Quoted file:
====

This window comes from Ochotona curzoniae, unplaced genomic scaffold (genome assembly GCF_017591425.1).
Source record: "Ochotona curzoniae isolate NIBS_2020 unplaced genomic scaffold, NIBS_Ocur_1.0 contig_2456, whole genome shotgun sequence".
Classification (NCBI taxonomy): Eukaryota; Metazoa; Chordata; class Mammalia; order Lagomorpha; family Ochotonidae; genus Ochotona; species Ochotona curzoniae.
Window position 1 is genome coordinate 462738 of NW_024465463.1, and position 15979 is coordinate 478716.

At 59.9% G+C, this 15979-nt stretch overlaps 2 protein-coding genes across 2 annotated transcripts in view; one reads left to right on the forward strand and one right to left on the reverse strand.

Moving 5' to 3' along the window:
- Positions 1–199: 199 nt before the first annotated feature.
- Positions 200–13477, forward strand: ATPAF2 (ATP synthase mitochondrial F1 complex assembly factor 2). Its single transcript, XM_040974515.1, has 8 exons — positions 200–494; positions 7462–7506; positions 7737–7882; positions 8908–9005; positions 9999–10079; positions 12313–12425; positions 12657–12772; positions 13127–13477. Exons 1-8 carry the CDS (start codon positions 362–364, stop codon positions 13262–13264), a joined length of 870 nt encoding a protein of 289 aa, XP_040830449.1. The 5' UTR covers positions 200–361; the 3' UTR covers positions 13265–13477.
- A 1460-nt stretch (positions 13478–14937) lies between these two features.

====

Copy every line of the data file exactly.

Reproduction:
This window comes from Ochotona curzoniae, unplaced genomic scaffold (genome assembly GCF_017591425.1).
Source record: "Ochotona curzoniae isolate NIBS_2020 unplaced genomic scaffold, NIBS_Ocur_1.0 contig_2456, whole genome shotgun sequence".
Classification (NCBI taxonomy): Eukaryota; Metazoa; Chordata; class Mammalia; order Lagomorpha; family Ochotonidae; genus Ochotona; species Ochotona curzoniae.
Window position 1 is genome coordinate 462738 of NW_024465463.1, and position 15979 is coordinate 478716.

At 59.9% G+C, this 15979-nt stretch overlaps 2 protein-coding genes across 2 annotated transcripts in view; one reads left to right on the forward strand and one right to left on the reverse strand.

Moving 5' to 3' along the window:
- Positions 1–199: 199 nt before the first annotated feature.
- Positions 200–13477, forward strand: ATPAF2 (ATP synthase mitochondrial F1 complex assembly factor 2). Its single transcript, XM_040974515.1, has 8 exons — positions 200–494; positions 7462–7506; positions 7737–7882; positions 8908–9005; positions 9999–10079; positions 12313–12425; positions 12657–12772; positions 13127–13477. Exons 1-8 carry the CDS (start codon positions 362–364, stop codon positions 13262–13264), a joined length of 870 nt encoding a protein of 289 aa, XP_040830449.1. The 5' UTR covers positions 200–361; the 3' UTR covers positions 13265–13477.
- A 1460-nt stretch (positions 13478–14937) lies between these two features.